Coaching at a safe distance

One word that’s much more familiar to us all after a few months of pandemic, is Zoom. The video-call app has become a lifeline for many, and a bit like calling a vacuum cleaner a Hoover, the brand name is rapidly ousting Skype and becoming a stand-in reference for the thing itself (we used to ‘Skype’ people, now we ‘Zoom’ them).

The need to socially distance and take precautions against infection have changed the landscape of work for many, mainly by taking us out of the workplace. Zoom (and other apps) has been a lifesaver (a business-saver?) keeping teams in touch and together and has influenced how we deliver learning and development (seen not least in the rapid increase of webinar training options).

But it’s not just classroom training that is having to adapt to COVID-19. In a world now minimising face to face contact, coaching is yet another learning and development options that must evolve.

Our survey says…

Here at Maximum, we recently conducted a survey of industry professionals, looking at the impact of COVID on learning and development activity. In response to the question, “What have you been encouraging instead of physical classroom-based learning activities?”, 40% said, coaching. What’s more, in terms of immediate development needs, 43% cited “a lot more coaching skills”. So, along with webinars and e-learning, businesses are already focused on coaching as an option.

Shifting to a virtual relationship

Possibly more than any other learning and development activity, coaching is based on trust. That highly personal and individual trust between coach and coachee is the foundation on which the coaching relationship (and therefore coaching progress) is based.

Now, we’re in an ongoing, global situation in which interpersonal contact takes place through a video-conferencing filter. We all know this can reduce the subtleties of connection and communication. The following tips aim to smooth out some of the virtual wrinkles in the process.

  • Consider your experience of online communication – Bear in mind that alongside the usual video-call logistics (which app to use, finding a quiet but equipped space, competence in functions such as muting speech, sharing text, etc., whether to use headphones or not, and so on) the biggest influence on the quality of communication is the coach’s prior experience of it, the assumptions and prejudices they might be bringing to it. And those of the coachee, of course.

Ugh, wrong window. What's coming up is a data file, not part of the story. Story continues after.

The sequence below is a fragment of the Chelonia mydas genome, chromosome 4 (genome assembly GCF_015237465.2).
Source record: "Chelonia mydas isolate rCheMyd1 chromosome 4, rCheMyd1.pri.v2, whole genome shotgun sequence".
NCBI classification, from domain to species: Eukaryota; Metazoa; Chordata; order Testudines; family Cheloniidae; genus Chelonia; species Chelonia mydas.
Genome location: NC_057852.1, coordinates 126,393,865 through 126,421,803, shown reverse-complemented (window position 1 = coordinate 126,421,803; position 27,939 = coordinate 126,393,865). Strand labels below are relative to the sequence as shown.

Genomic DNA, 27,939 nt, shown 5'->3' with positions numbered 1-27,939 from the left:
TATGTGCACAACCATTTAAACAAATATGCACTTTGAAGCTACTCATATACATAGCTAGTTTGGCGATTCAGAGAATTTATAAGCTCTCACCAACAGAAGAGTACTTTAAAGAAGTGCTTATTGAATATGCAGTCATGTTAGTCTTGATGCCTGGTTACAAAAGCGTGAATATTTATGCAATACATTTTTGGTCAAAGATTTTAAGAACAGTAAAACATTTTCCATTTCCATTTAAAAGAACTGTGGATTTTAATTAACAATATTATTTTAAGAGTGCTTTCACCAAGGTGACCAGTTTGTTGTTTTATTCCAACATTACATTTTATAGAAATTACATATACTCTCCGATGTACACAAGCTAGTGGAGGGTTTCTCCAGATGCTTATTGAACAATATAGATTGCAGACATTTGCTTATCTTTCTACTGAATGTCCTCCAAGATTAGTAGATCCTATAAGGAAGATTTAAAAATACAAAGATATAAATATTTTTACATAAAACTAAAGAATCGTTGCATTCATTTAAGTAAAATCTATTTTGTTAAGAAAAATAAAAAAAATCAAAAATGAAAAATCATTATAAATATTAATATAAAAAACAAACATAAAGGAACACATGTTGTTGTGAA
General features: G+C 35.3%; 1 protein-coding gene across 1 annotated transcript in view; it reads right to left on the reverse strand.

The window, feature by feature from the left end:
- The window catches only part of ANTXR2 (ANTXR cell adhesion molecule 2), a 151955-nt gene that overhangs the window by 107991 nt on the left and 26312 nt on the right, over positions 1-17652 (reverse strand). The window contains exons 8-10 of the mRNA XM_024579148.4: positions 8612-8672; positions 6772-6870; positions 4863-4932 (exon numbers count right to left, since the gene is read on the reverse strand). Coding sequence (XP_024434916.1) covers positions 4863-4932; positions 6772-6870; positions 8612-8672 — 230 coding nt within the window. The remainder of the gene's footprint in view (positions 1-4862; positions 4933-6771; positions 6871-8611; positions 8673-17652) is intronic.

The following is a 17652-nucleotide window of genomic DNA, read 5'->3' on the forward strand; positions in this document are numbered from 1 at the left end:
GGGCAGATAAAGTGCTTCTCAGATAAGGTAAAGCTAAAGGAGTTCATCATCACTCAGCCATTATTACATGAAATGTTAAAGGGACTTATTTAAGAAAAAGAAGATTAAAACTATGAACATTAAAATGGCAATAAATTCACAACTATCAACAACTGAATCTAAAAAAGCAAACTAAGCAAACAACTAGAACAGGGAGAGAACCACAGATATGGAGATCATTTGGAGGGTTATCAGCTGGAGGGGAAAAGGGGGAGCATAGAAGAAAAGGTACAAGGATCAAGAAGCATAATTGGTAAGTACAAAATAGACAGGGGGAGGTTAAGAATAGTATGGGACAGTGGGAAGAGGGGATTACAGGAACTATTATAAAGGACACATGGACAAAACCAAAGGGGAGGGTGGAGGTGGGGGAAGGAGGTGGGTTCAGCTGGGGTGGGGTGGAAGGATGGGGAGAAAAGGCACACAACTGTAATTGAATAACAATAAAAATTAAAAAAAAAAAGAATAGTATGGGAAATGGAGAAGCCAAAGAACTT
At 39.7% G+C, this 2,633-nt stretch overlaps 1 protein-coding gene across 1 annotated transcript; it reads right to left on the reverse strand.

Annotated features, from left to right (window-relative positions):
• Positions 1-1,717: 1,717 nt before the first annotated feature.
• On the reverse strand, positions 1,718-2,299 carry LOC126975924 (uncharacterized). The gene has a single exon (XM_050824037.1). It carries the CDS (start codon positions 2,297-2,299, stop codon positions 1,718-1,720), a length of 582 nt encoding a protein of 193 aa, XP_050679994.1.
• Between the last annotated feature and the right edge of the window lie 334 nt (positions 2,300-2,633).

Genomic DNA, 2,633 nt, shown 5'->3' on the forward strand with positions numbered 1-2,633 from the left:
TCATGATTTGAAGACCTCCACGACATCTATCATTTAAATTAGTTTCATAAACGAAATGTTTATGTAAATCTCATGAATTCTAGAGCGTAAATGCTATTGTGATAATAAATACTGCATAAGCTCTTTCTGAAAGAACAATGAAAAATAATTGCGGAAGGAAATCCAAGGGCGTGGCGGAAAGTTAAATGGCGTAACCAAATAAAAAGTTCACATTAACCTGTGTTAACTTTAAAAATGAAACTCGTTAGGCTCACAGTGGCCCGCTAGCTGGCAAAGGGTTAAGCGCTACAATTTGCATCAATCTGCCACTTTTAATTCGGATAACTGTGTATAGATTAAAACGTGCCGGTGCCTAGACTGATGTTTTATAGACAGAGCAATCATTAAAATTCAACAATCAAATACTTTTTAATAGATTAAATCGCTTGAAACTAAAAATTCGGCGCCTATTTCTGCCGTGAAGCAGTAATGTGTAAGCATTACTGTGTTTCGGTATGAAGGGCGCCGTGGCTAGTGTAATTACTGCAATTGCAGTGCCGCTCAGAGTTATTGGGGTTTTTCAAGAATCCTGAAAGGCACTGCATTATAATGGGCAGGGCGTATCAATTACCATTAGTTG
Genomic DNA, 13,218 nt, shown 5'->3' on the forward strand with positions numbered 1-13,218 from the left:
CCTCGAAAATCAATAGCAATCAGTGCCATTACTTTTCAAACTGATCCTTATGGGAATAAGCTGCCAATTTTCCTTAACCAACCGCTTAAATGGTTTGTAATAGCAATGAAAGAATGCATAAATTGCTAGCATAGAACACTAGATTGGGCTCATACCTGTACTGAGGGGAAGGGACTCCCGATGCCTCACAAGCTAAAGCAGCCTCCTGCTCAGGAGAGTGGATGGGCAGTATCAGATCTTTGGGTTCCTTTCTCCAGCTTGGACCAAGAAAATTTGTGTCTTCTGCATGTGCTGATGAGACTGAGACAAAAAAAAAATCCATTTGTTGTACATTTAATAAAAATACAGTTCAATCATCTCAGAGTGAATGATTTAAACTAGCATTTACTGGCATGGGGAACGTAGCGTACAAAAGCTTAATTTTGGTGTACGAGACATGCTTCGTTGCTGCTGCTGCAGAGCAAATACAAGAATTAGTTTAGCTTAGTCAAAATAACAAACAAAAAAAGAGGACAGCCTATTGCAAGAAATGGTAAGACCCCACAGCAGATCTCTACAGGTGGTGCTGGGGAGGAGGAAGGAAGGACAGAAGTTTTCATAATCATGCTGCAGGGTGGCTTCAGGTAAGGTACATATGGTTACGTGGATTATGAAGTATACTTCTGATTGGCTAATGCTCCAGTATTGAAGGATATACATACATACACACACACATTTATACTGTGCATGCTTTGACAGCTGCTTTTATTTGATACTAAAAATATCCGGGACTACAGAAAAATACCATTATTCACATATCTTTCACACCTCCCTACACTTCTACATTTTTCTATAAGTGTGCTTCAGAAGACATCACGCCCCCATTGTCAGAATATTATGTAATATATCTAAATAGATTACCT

• Shared context – A key to successful coaching is the shared understanding between coach and coachee. Often, parts of this understanding are the taken-for-granted common knowledge about workplace, people, relationships, practices, etc. A virtual coach may need to take the initial getting-to-know-each phase slower, digging deeper, ensuring that there aren’t any false assumptions made about the coachee’s context.
  • A conscious focus on trust – Trust is critical to successful coaching and yet for two people in the same office, much of their trust (or lack of!) is based on shared experiences that have little to do with coaching. With only the coaching sessions and interactions with which to work, a coach may have to work harder to create trust and rapport.
  • Try a more rigid timetable – When they’re in the same office, the coach and coachee can choose to be flexible about meetings, or add in brief, informal catch-ups and checkpoints. Working at a distance reduces that kind of spontaneity. The virtual coach is more likely to set up a fixed and predictable schedule of sessions.
  • Start with an acknowledgement of the situation – Rather than push on and make the best of it, have an early conversation about the specific (and personal) barriers thrown up by the virtual coaching setup; not only does this build honesty and trust, it also sets the problem-solving tone by focusing on a specific (and relevant!) challenge.

Arguably, coaching is well-suited to virtual working. As a learning option, coaching places responsibility and trust in the learner, to make their own decisions, choose their own path, etc. with expert guidance from the coach. Why shouldn’t that process, and the guide, be accessed virtually?

Longer term, to return to our recent survey, when asked, “How do you see your mix of L&D activities changing over the next year or two?” over a third answered, “a lot more coaching”.

If you want to know more about coaching options and advice in a virtual environment, give us a call on 01582 463461 – we’re here to help.

Categories: Coaching

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